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Which kind of programs benefit most by SSD?

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February 12, 2013 1:41:27 AM

I've been using a small (30gb) SSD for XP and it only takes up about 8gb. I use part of my 7200rpm Sata drive for the paging file because apparently its not too to have your paging file on C drive. Anyway, I was thinking that perhaps I could benefit by running some programs on C as well using the SSD performance advantages. Trouble is I don't know what kind would benefit the most. I use the Opera browser and it seems to be a real resource hog for at least the last couple of years. I don't play games and I don't do any photo/video editing (yet). Word seems to be fine as well as everything else. Any suggestions?

For my next upgrade I bought a newer mb with a mSata plug on it. Is there any advantages to using that or should I just use my mSata drive? Both wll be low quality as I'm on a conversative budget. And do either have a performance decline when they start to get filled up? Is one worse than another? Is there any inexpensive controller cards that help them better than whatever is built in?
a b G Storage
February 12, 2013 1:57:53 AM

tom2u said:
I've been using a small (30gb) SSD for XP and it only takes up about 8gb. I use part of my 7200rpm Sata drive for the paging file because apparently its not too to have your paging file on C drive. Anyway, I was thinking that perhaps I could benefit by running some programs on C as well using the SSD performance advantages. Trouble is I don't know what kind would benefit the most. I use the Opera browser and it seems to be a real resource hog for at least the last couple of years. I don't play games and I don't do any photo/video editing (yet). Word seems to be fine as well as everything else. Any suggestions?

For my next upgrade I bought a newer mb with a mSata plug on it. Is there any advantages to using that or should I just use my mSata drive? Both wll be low quality as I'm on a conversative budget. And do either have a performance decline when they start to get filled up? Is one worse than another? Is there any inexpensive controller cards that help them better than whatever is built in?


Any program that runs entirely from the harddrive or goes to the harddrive often for data, in effect all of them. You need to decide which ones are used more often by you and put them on the SSD.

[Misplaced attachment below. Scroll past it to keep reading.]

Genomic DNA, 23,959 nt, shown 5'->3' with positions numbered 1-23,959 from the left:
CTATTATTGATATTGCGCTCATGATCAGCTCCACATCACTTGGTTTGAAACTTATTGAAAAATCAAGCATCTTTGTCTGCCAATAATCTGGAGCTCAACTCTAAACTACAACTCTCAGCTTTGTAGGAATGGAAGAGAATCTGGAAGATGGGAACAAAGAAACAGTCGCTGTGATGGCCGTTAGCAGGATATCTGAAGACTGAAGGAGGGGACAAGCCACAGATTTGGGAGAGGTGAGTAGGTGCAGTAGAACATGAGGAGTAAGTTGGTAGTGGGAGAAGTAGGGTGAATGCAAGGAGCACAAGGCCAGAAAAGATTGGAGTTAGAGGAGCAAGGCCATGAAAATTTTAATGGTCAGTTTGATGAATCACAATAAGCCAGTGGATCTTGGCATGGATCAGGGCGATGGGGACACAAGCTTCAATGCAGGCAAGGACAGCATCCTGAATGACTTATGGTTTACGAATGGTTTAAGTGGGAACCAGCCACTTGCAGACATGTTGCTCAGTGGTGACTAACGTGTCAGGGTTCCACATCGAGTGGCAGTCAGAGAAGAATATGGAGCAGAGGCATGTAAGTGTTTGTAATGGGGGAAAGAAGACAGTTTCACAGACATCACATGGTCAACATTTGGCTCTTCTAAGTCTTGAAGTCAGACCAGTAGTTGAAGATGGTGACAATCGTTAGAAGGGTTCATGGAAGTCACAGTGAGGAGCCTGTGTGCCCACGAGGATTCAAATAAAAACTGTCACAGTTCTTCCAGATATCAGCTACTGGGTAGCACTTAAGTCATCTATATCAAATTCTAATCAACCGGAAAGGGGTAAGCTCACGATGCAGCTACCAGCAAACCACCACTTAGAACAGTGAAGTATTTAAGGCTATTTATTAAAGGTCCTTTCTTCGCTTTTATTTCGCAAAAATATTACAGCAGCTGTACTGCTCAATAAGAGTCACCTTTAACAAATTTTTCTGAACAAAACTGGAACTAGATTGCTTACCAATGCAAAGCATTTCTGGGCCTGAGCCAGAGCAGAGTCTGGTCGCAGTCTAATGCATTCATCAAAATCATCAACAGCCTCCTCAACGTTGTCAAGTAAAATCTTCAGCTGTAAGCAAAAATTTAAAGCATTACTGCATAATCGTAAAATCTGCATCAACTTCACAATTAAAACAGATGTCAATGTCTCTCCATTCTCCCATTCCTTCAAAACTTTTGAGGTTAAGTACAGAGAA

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February 12, 2013 4:10:36 AM

Yeah but surely some benefit from the speed more than others? In Task Manager could their CPU or Memory use be used to pick them? I can't put them all on there. I can't even put a few big ones on there so I have to pick wisely.
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a c 104 G Storage
February 12, 2013 4:38:11 AM

The ones you use most often, so your browser, Microsoft Office, whatever media player you use.
Games dont benefit much from SSD's, only loading screens will be faster. SO something like Fallout would be a good one to put on an SSD, but something like BF3 not.
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a c 159 G Storage
February 12, 2013 4:39:48 AM

SSD's are fast more then anything because they have very fast access times.

So ANY program that needs to either read or write from different locations(they can be at any location on the SSD) of the drive will get the boost.

Since a hard drive has to wait for the arm to bring the head into place then read/write them move across the drive again then read/write, it has much slower access times(Slow for a computer, but you are talking times in the milliseconds[varies with the drive, but 9-14 would be an average for a good drive], ssds can get under 1 millisecond in many cases).

Now anything that needs to sequentially read or write data is fast with an SSD because flash is fast(and faster then a hard drive), but depending on how fast the program can receive or send data(some programs used compression that actually becomes limited by the cpu it self), this kind of workload is still good for hard drives.

So most programs will benefit from the SSD, how much depends on how the program works.

Now onto MSATA

MSATA SSD's have the same parts as the normal sata part, so performance wise, they are the same.

SSD speed over time.
Unlike a hard drive that just changes data as it writes(overwriting old stuff), SSDs have to first erase the data in the block of memory. so if an ssd gets overfilled then in many cases it will have to clear out old blocks to make room for more data, this can cause a performance drop.